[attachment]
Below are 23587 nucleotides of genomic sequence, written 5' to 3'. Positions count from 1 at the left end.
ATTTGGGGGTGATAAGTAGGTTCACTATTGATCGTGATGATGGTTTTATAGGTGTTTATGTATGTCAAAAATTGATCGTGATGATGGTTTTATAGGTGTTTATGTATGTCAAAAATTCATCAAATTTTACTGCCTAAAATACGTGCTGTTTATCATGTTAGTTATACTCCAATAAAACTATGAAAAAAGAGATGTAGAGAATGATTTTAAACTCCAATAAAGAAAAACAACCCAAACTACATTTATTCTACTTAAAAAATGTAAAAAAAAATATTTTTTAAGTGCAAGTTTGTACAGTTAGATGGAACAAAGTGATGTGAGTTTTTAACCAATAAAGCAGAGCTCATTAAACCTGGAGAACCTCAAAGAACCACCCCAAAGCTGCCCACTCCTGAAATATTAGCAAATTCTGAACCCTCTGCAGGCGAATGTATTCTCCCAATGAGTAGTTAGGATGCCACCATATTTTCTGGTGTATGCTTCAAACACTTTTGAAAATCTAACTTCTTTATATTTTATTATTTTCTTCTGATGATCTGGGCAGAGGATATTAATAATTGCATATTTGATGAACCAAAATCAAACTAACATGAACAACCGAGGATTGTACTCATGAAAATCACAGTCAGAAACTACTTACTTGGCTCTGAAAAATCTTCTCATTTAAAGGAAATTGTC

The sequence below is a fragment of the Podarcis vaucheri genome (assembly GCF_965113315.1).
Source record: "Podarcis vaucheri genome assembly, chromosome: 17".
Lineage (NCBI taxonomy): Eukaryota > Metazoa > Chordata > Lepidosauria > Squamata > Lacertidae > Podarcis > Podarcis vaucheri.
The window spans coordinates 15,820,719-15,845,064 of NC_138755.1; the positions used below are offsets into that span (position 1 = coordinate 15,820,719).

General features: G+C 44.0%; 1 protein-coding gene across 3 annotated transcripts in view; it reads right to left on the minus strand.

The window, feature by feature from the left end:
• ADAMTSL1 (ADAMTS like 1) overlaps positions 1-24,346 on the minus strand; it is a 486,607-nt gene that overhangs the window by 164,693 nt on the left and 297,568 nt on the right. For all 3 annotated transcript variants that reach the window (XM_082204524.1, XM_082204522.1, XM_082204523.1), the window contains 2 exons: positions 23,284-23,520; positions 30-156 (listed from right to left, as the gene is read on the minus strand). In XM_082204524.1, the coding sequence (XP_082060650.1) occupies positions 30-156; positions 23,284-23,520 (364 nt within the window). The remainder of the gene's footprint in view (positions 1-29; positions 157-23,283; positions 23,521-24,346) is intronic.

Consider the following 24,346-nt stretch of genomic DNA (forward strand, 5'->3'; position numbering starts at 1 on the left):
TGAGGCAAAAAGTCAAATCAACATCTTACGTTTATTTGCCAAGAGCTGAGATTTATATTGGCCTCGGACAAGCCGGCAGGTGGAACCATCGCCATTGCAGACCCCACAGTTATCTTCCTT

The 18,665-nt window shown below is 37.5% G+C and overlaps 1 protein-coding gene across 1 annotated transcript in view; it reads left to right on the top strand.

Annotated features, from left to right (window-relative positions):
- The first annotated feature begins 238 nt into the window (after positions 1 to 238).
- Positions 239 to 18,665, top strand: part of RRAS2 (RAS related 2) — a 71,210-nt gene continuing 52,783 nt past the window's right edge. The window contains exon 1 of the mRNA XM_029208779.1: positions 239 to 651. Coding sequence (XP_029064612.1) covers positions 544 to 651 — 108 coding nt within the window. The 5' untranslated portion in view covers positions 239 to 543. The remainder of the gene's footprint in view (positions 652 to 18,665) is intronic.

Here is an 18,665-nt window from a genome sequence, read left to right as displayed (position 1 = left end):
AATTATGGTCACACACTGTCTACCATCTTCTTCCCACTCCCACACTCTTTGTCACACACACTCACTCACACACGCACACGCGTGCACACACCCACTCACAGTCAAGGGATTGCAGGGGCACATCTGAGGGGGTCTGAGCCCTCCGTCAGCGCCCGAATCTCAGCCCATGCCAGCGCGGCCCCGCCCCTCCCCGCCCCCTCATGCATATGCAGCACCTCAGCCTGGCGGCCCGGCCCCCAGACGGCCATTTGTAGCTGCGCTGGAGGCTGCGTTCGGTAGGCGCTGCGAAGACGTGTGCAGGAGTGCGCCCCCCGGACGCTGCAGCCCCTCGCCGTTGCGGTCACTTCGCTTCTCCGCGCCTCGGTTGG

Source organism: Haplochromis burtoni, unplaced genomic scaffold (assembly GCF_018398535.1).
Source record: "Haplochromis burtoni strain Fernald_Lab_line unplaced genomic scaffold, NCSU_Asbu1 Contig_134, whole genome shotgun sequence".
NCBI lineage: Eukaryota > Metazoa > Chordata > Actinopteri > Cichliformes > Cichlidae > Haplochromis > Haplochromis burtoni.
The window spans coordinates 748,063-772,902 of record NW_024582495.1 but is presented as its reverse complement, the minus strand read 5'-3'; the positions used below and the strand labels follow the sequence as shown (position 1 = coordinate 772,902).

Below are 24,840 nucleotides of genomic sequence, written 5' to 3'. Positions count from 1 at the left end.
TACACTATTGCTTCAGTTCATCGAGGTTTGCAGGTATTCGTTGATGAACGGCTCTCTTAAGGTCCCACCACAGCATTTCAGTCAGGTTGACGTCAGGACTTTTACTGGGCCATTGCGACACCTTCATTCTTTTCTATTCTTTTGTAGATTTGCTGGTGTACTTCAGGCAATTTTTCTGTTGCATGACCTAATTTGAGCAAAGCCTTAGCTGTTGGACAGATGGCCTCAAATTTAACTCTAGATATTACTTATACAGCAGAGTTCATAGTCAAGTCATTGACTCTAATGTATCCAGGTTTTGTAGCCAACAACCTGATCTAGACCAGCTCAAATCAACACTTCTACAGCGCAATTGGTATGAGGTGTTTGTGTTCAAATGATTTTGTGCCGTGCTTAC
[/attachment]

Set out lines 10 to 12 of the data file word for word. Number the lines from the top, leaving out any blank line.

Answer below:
Consider the following 24,346-nt stretch of genomic DNA (forward strand, 5'->3'; position numbering starts at 1 on the left):
TGAGGCAAAAAGTCAAATCAACATCTTACGTTTATTTGCCAAGAGCTGAGATTTATATTGGCCTCGGACAAGCCGGCAGGTGGAACCATCGCCATTGCAGACCCCACAGTTATCTTCCTT

The 18,665-nt window shown below is 37.5% G+C and overlaps 1 protein-coding gene across 1 annotated transcript in view; it reads left to right on the top strand.